For Yankees, Sabathia is in control and then someBig lefthander tames Angels in impressive show
It's rare that you see emotion out of Sabathia. Intensity isn't written on his face. Instead of walking around the clubhouse wearing a scowl and ear buds or pushing a sound system's decibel tolerance to its limits, Sabathia is, in his words, "pretty relaxed and hanging out" on the days he pitches. He'll break down his fantasy football team, play the old-school Nintendo game RBI Baseball or -- get this -- actually exchange a word or two with a writer.
"He's not one that's quiet in here," said Andy Pettitte. "He's as relaxed as anybody flying around here."
When Randy Johnson was here, you were strongly advised to stand at least 10 feet from him and his locker. Reporters would jokingly offer a cash reward if someone were to tap him on his shoulder and ask, "Hey, how's it going?" Sabathia would actually respond, telling you that it's all good. He's that smooth. He's the anti-Big Unit. Game 1 of the American League Championship Series is the best example to date. When Sabathia worked the count to 2-2 to Napoli, 49,688 people chanted "CC! CC!" in unison. It was the first time we've heard that from Yankees fans, and the first time in a long time the Yankees had the true definition of an ace on the mound working deep into October.
The big lefty ended the at-bat with a punch out and a fist pump. He had to let it out.
"That was a great feeling to have the Stadium rocking and to be chanting my name, and to be able to get a strikeout," Sabathia said. "I was pretty pumped up. I don't really show a lot of emotion a lot of times, but it came out of me there."
This wasn't Johnson. Nor, thankfully, was it Kevin Brown. Sabathia is being paid a lot of money, and that strikeout showed that you get what you pay for. In the case of Game 1, it was a postseason-high eight innings pitched, allowing only a run on four hits with a walk and seven strikeouts in the Yankees' 4-1 win for a 1-0 ALCS lead, and more validation that the Yankees signed more than an ace. They acquired someone who not only has lifted an entire team on his broad back and carried it through the firestorm of a pennant chase, but he's also someone whom you stop and drop everything to watch perform.
"When you see him doing that, it's just fun to watch," Pettitte said. "It's amazing watching somebody that big and that strong who can throw hard be able to throw change-ups at any time. It cripples a lineup when he can do that.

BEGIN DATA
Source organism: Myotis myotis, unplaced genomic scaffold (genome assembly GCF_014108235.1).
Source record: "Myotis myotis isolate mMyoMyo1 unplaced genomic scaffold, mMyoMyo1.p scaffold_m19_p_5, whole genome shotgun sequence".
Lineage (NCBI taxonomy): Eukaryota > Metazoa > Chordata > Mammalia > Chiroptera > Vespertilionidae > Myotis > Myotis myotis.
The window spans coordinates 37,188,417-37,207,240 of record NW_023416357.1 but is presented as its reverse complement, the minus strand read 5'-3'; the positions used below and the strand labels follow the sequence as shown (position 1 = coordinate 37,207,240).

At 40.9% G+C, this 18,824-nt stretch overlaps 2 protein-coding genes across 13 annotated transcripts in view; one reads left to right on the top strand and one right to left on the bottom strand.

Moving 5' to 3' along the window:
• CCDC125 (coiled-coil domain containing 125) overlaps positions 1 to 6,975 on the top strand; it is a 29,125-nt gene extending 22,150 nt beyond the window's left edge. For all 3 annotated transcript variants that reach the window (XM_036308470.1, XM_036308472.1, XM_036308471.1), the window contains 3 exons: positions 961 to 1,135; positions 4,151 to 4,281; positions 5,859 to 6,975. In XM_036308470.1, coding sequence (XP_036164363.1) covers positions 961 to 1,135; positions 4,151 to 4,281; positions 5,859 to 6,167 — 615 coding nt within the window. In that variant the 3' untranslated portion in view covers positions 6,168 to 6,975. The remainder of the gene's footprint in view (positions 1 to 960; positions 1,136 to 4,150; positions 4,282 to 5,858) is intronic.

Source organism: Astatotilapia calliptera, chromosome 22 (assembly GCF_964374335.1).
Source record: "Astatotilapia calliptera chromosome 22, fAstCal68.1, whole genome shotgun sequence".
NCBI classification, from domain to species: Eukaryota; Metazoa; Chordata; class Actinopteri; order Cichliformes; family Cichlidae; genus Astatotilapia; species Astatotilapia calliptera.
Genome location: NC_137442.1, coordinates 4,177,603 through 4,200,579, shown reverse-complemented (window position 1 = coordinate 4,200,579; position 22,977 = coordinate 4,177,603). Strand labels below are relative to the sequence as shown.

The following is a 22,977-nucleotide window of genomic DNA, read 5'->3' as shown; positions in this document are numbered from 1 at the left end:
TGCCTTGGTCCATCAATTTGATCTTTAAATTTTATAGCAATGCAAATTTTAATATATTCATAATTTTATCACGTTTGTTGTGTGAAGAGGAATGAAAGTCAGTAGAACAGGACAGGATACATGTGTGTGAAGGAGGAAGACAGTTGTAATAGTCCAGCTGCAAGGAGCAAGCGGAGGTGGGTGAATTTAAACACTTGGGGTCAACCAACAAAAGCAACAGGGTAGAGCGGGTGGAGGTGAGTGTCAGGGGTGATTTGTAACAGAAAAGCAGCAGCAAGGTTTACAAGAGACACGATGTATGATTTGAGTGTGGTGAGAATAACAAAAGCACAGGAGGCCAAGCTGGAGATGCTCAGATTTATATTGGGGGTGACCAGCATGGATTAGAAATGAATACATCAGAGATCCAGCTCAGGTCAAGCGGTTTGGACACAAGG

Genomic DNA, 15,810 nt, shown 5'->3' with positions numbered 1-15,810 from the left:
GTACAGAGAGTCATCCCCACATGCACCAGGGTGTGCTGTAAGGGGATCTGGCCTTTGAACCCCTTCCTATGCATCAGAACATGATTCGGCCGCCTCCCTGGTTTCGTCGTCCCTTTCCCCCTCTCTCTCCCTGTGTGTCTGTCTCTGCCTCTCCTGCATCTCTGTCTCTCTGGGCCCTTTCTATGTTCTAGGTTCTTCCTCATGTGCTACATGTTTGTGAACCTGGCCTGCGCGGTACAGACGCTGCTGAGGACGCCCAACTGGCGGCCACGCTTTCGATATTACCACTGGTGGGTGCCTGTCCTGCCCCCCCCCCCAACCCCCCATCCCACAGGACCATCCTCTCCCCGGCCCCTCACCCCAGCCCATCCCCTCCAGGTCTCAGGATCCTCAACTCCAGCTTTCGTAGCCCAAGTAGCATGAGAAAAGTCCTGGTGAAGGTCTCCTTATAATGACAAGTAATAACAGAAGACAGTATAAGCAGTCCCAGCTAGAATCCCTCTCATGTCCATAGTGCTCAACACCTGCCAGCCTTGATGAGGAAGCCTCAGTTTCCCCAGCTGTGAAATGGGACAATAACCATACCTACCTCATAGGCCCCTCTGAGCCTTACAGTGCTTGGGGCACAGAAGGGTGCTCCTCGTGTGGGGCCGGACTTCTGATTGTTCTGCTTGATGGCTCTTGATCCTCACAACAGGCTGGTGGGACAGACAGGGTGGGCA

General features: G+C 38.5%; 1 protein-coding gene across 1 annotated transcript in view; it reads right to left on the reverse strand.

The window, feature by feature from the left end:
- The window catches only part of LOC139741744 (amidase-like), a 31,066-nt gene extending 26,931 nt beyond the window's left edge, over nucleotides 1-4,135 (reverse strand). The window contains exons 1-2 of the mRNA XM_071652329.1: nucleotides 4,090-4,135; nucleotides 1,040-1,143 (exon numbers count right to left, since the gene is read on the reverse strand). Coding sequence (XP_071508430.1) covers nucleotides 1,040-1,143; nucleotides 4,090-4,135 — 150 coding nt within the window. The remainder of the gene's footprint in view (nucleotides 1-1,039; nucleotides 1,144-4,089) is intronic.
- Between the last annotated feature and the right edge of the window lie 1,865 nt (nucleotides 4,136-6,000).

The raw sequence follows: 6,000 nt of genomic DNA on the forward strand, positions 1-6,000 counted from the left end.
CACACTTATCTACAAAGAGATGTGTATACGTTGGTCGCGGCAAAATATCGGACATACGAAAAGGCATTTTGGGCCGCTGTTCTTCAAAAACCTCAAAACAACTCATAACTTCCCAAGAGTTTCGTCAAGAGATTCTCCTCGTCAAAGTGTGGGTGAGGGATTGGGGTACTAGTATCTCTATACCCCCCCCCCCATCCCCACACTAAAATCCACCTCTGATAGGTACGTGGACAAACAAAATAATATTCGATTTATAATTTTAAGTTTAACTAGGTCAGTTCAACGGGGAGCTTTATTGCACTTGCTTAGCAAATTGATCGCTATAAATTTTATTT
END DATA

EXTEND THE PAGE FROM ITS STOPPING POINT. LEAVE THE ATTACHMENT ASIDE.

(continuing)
"He's almost automatic, man. It's been amazing to see what he's been able to do." Yep, those who said Sabathia can't pitch in cold weather and threw his career numbers against the Angels in our face were absolutely right, weren't they? Those gasbags obviously forgot that Sabathia pitched seven-and-a-half seasons in Cleveland, a city whose poor souls deal with wind chill and snow so often that they're punch drunk.
All Sabathia, the cold-weather and postseason flop, did in Game 1 was silence a good offensive team and keep their sprinters off the bases. In other words: Take that.
"He pitched eight innings against this club and only gave up one run," said manager Joe Girardi. "That's quite a performance, because this is a very good offensive club. And he kept the guys that can create problems off the bases all night. He was sensational."
Derek Jeter is the face of this franchise, but Sabathia is an attraction showcased every five days. You sit back and watch him deal. You marvel on how he's in total control of his emotions, in charge of the game, practically telling opposing hitters, "I dare you." Prior to Sabathia's lockdown, the Angels pounded Yankees pitching for 33 earned runs in 41 2/3 postseason innings. Friday night he worked longer than any Yankee starter against the Halos in the playoffs since Chien-Ming Wang (6.2 innings) and Shawn Chacon (6.1) in Games 1 and 4 of the 2005 ALDS, respectively.
"That's why we got CC, to be a workhorse during the season, of course, but also to shut down teams in the postseason," said Johnny Damon.
His only hiccup came in the fourth when Kendry Morales' two-out single put the Angels on the board. He fell behind 2-0 on the next hitter, Howie Kendrick, but continued to challenge him inside. On 2-1 he threw a four-seam fastball that Kendrick lined to Melky Cabrera for the final out. L.A. would get a runner in scoring position just once more.
All this while, Sabathia worked quickly enough to keep his defenders from turning into ice sculptures.
"He doesn't seem to get flustered by too much," Jeter said. "Even when he gives runs up, he has the same demeanor. We've been seeing it all year. He's done it against us. It's exactly what we thought he would do."
Thanks to Sabathia, the Yankees have a fully-stocked bullpen in the event that A.J. Burnett implodes in Game 2. And even if Game 2 is washed out, depending on what TV dictates, Sabathia is in line for that Game 4 start on regular rest. This is the payback for resting him an extra day or two last month in preparation for October: The Angels are on notice that they'll have to plow through that 6-7, 290-pound roadblock for a shot at the title.
"I got the rest in September," Sabathia said. "I just had a pretty good game. The command was there."
On this night, he had total control of a baseball team, as well as an entire city.